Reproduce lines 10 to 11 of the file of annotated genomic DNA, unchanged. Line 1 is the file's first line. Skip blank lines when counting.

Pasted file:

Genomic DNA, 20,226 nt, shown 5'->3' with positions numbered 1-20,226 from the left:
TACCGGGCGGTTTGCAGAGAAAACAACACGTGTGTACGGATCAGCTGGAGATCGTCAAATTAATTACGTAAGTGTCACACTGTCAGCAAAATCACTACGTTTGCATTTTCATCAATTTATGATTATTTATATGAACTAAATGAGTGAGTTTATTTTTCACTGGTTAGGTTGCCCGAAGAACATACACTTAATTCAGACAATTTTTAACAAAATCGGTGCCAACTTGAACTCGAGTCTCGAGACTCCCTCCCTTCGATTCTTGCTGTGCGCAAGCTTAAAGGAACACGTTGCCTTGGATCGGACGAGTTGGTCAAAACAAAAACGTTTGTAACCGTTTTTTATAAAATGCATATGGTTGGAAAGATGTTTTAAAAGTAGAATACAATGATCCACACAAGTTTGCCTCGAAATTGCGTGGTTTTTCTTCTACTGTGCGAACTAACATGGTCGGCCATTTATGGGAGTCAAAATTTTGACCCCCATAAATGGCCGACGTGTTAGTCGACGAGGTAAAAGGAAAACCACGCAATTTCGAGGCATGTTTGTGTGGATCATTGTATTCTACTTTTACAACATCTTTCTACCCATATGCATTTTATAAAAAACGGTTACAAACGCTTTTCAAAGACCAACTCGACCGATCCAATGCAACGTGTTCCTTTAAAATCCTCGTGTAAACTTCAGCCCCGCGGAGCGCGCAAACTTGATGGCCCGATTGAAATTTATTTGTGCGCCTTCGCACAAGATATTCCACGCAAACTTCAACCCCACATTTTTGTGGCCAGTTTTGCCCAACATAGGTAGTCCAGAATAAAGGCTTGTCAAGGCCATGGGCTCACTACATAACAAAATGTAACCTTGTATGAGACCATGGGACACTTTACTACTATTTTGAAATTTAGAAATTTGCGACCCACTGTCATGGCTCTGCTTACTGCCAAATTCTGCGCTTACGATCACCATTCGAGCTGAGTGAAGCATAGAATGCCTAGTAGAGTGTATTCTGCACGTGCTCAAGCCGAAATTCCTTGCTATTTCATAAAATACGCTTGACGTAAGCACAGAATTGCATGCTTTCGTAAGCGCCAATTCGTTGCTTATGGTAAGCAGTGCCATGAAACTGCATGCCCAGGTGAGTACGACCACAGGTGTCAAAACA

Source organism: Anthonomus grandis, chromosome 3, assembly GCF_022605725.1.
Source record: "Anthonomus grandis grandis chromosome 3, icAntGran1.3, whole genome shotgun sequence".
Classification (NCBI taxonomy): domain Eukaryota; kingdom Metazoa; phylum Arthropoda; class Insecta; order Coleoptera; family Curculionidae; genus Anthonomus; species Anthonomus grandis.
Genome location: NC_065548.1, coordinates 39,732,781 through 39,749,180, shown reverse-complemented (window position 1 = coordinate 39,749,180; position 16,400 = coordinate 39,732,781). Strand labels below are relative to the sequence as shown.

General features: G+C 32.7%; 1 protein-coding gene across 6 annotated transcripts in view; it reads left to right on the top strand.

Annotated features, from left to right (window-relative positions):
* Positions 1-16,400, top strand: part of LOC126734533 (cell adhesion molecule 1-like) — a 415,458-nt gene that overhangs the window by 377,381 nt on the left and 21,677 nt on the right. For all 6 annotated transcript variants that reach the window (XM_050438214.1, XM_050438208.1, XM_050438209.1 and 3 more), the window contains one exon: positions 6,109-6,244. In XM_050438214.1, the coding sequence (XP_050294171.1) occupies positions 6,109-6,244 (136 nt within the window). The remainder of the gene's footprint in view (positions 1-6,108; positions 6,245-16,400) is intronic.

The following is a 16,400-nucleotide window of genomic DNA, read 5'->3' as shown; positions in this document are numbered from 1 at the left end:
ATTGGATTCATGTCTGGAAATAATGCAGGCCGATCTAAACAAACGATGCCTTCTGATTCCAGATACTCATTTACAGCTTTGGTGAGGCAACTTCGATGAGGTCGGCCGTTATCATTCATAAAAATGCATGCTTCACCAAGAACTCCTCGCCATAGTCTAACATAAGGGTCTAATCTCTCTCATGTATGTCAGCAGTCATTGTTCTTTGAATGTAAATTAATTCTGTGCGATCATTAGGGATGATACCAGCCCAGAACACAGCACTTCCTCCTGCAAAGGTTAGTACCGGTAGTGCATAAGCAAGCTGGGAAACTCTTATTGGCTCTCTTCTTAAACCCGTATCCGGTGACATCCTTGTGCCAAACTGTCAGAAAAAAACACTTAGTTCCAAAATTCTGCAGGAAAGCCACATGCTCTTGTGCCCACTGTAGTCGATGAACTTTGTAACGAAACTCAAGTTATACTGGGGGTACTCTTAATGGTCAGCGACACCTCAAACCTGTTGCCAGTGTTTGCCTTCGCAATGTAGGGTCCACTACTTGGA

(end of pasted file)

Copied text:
The following is a 16,400-nucleotide window of genomic DNA, read 5'->3' as shown; positions in this document are numbered from 1 at the left end:
ATTGGATTCATGTCTGGAAATAATGCAGGCCGATCTAAACAAACGATGCCTTCTGATTCCAGATACTCATTTACAGCTTTGGTGAGGCAACTTCGATGAGGTCGGCCGTTATCATTCATAAAAATGCATGCTTCACCAAGAACTCCTCGCCATAGTCTAACATAAGGGTCTAATCTCTCTCATGTATGTCAGCAGTCATTGTTCTTTGAATGTAAATTAATTCTGTGCGATCATTAGGGATGATACCAGCCCAGAACACAGCACTTCCTCCTGCAAAGGTTAGTACCGGTAGTGCATAAGCAAGCTGGGAAACTCTTATTGGCTCTCTTCTTAAACCCGTATCCGGTGACATCCTTGTGCCAAACTGTCAGAAAAAAACACTTAGTTCCAAAATTCTGCAGGAAAGCCACATGCTCTTGTGCCCACTGTAGTCGATGAACTTTGTAACGAAACTCAAGTTATACTGGGGGTACTCTTAATGGTCAGCGACACCTCAAACCTGTTGCCAGTGTTTGCCTTCGCAATGTAGGGTCCACTACTTGGA